from The American Heritage® Dictionary of the English Language, 4th Edition
- n. An instrument in which a mirror is automatically moved so that it reflects sunlight in a constant direction. It is used with a pyrheliometer to make continuous measurements of solar radiation.
from Wiktionary, Creative Commons Attribution/Share-Alike License
- n. A device that includes a plane mirror which turns so as to keep reflecting sunlight toward a predetermined target, compensating for the sun's apparent motions in the sky. The target may be a physical object, distant from the heliostat, or a direction in space, and is almost always stationary relative to the heliostat, so the light is reflected in a fixed direction.
from the GNU version of the Collaborative International Dictionary of English
- n. An instrument consisting of a mirror moved by clockwork, by which a sunbeam is made apparently stationary, by being steadily directed to one spot during the whole of its diurnal period; also, a geodetic heliotrope.
from The Century Dictionary and Cyclopedia
- n. An instrument consisting of a mirror carried by clockwork in such a way as to reflect the sun's rays in a fixed direction. The name is also improperly applied to a porte-lumière.
According to the report, it features over 1,000 freestanding heliostat mirrors that follow the arc of the sun.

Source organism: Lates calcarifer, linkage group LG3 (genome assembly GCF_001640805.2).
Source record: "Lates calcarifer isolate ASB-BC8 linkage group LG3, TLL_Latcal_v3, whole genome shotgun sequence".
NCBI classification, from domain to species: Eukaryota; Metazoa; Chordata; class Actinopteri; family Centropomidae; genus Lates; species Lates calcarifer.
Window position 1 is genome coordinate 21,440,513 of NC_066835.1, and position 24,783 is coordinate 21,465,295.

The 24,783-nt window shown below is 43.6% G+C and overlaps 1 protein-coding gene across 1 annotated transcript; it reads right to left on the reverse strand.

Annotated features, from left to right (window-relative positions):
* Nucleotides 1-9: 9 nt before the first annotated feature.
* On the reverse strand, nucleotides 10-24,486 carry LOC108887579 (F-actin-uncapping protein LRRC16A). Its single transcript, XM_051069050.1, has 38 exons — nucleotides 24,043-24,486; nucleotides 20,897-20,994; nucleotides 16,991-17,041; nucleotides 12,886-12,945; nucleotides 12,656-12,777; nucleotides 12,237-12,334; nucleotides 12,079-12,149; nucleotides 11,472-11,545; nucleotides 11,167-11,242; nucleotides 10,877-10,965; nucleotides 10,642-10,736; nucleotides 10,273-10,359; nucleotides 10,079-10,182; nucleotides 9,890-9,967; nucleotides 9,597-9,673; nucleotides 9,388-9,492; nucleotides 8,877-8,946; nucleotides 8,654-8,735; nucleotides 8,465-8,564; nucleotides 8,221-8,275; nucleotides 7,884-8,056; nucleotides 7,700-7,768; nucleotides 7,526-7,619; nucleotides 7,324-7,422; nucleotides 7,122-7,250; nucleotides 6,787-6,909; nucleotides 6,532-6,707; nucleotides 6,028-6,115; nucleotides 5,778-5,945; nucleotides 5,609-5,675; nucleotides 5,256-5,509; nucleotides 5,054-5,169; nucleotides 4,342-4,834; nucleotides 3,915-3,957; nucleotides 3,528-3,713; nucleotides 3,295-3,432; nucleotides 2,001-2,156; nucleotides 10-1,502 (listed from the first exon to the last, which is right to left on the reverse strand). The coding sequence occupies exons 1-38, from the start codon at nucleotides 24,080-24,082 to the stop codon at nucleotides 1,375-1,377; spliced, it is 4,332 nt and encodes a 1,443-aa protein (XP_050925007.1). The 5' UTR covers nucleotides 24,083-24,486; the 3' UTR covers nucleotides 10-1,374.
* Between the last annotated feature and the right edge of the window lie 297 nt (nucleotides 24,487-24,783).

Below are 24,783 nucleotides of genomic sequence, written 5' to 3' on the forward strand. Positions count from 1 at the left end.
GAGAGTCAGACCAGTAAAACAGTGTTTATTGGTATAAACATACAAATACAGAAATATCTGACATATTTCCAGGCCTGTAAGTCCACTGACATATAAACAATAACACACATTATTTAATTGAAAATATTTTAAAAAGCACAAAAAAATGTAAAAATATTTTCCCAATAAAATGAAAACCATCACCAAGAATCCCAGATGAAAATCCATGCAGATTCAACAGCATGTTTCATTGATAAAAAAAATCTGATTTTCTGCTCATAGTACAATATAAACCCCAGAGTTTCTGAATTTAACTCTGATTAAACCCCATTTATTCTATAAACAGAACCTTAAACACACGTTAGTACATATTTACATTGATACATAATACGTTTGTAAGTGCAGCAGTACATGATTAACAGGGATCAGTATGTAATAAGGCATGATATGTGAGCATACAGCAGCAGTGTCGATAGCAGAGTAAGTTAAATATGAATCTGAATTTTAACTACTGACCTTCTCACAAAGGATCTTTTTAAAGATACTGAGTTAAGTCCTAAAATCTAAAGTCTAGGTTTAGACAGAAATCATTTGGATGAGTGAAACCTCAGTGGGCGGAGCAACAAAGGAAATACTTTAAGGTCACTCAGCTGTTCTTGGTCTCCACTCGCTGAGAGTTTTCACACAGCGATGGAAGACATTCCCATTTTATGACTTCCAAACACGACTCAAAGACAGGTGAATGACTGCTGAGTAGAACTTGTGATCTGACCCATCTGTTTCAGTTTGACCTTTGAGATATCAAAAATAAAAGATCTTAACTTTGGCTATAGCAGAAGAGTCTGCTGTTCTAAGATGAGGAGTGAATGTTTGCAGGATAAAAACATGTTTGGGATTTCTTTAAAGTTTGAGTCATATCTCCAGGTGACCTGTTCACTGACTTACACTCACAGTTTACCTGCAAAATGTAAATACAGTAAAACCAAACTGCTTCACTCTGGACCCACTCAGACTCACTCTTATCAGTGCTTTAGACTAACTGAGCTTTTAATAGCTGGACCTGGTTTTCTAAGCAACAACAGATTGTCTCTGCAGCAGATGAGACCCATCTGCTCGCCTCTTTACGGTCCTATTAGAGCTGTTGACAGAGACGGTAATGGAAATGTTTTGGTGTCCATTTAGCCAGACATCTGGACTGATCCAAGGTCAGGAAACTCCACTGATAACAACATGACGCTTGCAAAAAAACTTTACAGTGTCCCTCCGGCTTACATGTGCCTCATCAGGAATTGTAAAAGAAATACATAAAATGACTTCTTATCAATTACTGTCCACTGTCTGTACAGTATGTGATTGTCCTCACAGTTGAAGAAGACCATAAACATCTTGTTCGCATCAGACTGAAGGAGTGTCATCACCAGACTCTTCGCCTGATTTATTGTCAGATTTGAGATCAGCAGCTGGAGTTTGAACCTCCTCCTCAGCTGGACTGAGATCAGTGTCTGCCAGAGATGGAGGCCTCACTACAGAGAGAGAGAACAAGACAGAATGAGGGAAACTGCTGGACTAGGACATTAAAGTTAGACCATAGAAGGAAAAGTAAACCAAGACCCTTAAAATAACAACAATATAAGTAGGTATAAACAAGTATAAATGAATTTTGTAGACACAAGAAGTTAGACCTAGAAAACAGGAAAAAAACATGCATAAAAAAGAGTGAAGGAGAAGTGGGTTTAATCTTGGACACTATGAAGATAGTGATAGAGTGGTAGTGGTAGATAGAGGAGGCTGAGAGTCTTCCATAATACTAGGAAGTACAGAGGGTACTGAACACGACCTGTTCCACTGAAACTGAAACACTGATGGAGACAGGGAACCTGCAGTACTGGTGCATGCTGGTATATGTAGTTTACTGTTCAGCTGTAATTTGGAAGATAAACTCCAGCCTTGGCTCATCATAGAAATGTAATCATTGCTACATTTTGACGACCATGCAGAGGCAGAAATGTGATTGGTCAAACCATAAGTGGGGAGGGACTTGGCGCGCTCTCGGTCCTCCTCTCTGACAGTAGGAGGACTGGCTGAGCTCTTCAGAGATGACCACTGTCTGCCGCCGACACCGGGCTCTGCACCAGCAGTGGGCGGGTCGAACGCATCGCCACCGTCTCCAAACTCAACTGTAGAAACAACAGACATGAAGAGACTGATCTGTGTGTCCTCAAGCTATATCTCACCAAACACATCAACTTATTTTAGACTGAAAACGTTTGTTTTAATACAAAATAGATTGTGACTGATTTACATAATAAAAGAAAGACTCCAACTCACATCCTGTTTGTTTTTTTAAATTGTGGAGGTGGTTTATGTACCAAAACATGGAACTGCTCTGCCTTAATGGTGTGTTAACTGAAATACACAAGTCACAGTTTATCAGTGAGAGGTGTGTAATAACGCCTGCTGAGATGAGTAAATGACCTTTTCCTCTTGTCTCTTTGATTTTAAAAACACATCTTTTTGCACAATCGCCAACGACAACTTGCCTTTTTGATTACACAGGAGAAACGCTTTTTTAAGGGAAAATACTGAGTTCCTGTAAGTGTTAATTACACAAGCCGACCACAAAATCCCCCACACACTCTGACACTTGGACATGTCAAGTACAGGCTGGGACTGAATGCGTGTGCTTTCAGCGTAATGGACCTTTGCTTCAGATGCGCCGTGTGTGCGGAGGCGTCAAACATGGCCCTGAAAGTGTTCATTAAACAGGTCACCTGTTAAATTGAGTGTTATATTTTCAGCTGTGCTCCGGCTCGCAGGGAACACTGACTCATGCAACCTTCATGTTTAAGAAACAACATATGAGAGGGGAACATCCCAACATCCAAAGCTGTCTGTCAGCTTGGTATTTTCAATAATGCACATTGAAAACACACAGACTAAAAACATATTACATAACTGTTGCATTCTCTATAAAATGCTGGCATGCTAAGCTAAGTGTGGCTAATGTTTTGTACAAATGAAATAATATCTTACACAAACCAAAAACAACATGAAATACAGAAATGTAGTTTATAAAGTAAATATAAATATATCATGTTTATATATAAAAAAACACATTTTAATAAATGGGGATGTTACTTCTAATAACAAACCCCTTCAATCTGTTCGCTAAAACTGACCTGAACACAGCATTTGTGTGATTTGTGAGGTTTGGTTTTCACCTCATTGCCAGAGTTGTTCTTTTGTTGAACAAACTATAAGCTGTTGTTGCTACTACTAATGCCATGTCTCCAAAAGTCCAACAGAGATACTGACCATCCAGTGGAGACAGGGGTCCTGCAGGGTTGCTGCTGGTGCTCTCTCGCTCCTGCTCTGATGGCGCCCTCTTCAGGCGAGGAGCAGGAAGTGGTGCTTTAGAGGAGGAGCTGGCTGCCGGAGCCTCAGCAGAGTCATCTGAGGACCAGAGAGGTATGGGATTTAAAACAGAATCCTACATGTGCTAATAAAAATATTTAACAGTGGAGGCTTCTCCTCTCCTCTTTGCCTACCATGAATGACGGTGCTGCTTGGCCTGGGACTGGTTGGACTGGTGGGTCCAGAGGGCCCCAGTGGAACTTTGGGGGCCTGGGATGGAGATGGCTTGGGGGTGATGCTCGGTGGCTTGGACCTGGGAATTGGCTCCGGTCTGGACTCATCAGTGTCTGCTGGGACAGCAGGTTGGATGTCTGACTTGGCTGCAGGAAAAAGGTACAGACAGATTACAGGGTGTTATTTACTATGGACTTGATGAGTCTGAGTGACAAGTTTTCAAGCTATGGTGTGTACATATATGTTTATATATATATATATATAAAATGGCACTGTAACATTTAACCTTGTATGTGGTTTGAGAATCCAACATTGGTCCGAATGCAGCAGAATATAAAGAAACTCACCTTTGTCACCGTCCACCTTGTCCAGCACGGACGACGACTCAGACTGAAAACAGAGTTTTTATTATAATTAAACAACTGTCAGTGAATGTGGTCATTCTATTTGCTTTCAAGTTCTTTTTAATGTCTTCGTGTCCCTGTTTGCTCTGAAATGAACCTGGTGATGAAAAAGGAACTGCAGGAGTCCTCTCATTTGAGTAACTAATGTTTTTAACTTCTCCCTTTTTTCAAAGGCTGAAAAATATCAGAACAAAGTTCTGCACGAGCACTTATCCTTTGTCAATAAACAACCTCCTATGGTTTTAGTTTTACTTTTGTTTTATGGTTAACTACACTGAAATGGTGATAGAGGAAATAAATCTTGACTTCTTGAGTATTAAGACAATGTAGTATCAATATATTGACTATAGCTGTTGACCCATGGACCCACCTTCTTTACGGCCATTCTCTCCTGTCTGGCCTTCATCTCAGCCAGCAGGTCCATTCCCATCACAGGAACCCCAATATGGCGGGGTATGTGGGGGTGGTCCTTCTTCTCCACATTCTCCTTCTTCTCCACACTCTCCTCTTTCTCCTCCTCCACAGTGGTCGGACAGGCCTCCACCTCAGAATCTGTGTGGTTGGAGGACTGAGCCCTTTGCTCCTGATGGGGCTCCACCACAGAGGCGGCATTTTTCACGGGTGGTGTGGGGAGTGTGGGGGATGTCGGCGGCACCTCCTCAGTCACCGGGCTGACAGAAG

The Pit Power Tower design has heliostat fields on both sides of the pit and so you need two receivers.
You also need to look at losses from suboptimal heliostat-receivers alignment resulting in further losses.
He took a highspeed across the stony plains of the Piedmont to the heliostat terminus at Port Richmond, and caught the first flight out.
The single largest cost component of the system is the heliostat field.
New stretch-membrane heliostats will also be added to the existing heliostat field to increase the system's energy output.
De Laquil and others (1993) use similar values for heliostat costs in their estimates.
Cover photos (clockwise from top right-hand corner): (1) Central receiver tower and heliostat field at Solar One, a 10-MW solar-thermal plant in the Mojave Desert, California, now under conversion to Solar Two, a central receiver plant with storage capabilities.
With the telescope, micrometer, heliostat, and spectroscope came desire for more complex instruments, resulting in the invention of the photoheliograph, invoking the aid of photography to make permanent the results of these exciting researches.
Images of the sun are thrown into the observatory by an ingenious instrument run by clockwork, and called a heliostat.
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